It sounds like local government can play a huge part in tackling climate change and are already getting on with the job at hand but its not just down to them. Councils need to work in partnership with local businesses, groups and residents to reach net zero. Everyone has a role to play. But how can we ensure that everyone gets involved and has their say? A big issue that kept coming up at COP26 was the importance of including every voice from the local community in climate change discussions and the need for diversity in leadership on climate. It got me thinking, are diverse audiences being listened to and are we doing enough to encourage it? I caught up with Olivia Sweeney from Black and Green Ambassadors to hear more about this. 



<v Katharine Goodger>Say hi Livia, thank you for taking some time to speak with us today. Could you tell us a little bit about your work and black and green ambassadors? 


<v Olivia Sweeney>Yes, thank you for having me so black and green ambassadors is a Bristol based initiative and and it was started in 2015. 2016 is a response to the city being awarded European Green Capital and there was this feeling that even though that that was a great thing for the city and for the people within the city, it was still the same kind of people when the same communities that were being made that be celebrated or funded or interest included in the conversations around.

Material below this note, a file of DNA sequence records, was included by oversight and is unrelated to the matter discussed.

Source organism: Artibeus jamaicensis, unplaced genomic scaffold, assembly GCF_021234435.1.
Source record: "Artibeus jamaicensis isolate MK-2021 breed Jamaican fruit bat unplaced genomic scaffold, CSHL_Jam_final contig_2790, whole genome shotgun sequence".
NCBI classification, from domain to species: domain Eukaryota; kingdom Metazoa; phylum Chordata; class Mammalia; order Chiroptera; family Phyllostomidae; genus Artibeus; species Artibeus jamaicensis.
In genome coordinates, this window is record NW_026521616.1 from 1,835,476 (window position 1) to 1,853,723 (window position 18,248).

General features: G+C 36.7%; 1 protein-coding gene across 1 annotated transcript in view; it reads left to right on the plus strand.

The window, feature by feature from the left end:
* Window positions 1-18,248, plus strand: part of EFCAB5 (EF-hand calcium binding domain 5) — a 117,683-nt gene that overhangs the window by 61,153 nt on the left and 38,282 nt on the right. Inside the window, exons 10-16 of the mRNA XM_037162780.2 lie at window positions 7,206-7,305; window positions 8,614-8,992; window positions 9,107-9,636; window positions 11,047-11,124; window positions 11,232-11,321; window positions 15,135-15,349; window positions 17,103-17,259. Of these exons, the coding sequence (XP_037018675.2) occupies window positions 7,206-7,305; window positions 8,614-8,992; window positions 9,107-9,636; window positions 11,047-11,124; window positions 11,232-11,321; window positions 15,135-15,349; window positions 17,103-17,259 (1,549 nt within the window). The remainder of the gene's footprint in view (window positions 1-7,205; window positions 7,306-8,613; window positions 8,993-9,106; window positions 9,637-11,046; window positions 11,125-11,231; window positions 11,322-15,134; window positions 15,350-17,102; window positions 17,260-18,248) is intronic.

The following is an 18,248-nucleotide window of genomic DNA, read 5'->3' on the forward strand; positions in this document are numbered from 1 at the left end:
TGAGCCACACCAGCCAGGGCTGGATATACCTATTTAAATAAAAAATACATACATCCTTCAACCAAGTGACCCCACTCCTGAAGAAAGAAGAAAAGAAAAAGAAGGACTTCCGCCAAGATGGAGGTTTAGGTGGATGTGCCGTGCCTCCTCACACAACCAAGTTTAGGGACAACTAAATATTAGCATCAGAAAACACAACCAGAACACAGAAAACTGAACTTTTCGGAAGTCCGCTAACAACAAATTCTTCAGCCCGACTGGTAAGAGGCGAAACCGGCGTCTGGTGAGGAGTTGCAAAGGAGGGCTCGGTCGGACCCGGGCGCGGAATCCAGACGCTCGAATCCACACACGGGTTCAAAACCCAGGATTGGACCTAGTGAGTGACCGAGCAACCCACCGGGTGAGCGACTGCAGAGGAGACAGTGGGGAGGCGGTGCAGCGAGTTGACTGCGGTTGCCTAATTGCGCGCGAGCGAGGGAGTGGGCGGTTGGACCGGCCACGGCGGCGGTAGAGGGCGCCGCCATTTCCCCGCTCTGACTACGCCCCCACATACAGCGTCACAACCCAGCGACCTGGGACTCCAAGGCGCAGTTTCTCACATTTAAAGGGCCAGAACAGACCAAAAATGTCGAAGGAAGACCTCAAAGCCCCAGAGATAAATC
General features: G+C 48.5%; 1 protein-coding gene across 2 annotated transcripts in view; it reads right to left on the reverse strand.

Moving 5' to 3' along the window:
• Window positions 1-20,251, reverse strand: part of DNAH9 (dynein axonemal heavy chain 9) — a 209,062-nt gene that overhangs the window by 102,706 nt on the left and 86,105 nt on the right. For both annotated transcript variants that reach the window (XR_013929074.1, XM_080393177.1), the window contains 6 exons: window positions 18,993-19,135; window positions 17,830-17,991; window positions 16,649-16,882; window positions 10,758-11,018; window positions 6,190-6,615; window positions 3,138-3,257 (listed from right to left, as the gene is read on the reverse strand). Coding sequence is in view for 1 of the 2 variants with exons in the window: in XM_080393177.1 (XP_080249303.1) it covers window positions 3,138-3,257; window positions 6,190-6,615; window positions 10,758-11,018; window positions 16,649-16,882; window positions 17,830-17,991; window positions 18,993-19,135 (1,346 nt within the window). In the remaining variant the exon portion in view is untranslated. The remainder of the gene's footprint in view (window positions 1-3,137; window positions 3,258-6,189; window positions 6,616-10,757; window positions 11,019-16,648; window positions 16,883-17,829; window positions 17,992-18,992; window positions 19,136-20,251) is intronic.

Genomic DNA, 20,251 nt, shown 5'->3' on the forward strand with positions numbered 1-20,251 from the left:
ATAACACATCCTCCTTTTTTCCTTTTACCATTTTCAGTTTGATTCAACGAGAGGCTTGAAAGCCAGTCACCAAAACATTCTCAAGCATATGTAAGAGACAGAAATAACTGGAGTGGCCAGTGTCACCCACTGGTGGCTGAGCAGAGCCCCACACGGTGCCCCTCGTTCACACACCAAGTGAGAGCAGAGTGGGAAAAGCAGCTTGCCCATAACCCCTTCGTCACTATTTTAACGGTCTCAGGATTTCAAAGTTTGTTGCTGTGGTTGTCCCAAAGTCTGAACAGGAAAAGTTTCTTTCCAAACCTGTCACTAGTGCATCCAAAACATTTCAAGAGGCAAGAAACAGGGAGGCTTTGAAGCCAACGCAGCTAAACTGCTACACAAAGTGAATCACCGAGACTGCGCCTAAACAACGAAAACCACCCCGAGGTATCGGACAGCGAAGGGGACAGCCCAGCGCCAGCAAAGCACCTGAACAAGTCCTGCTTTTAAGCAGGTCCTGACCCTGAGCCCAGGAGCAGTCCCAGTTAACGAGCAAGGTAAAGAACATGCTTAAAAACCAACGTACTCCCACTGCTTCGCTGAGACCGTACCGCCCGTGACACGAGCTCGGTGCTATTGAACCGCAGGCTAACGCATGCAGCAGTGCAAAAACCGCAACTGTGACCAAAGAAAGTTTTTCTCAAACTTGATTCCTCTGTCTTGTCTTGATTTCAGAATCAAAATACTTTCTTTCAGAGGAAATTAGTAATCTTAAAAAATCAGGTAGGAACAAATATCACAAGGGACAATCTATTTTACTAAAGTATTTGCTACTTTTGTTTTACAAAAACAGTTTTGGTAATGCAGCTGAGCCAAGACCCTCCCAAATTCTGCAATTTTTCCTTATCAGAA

<v Olivia Sweeney>Uhm, what European green capital should look like and and how? 
<v Olivia Sweeney>How to shape the future around a green city. So it fell was felt that particularly the black community were being excluded from those conversations, so the seeds of black and green ambassadors were started there, so there was a pilot year straight after that. But myself Roy Anicia with the first year of the official, the National Lottery funded proper version of the project, and it's all about leading, connecting and celebrating diverse Community Action for the environment. 
<v Olivia Sweeney>While challenging perceptions and creating opportunities within leadership spaces and traditionally quite exclusive spaces as well. So we have Community Action, research or community projects that we run out of our own interest. So I focused on clean air and we have a radio show. So the project is supported by two partners who Jemma Radio, which is a black community radio station. So we have a monthly radio show on there.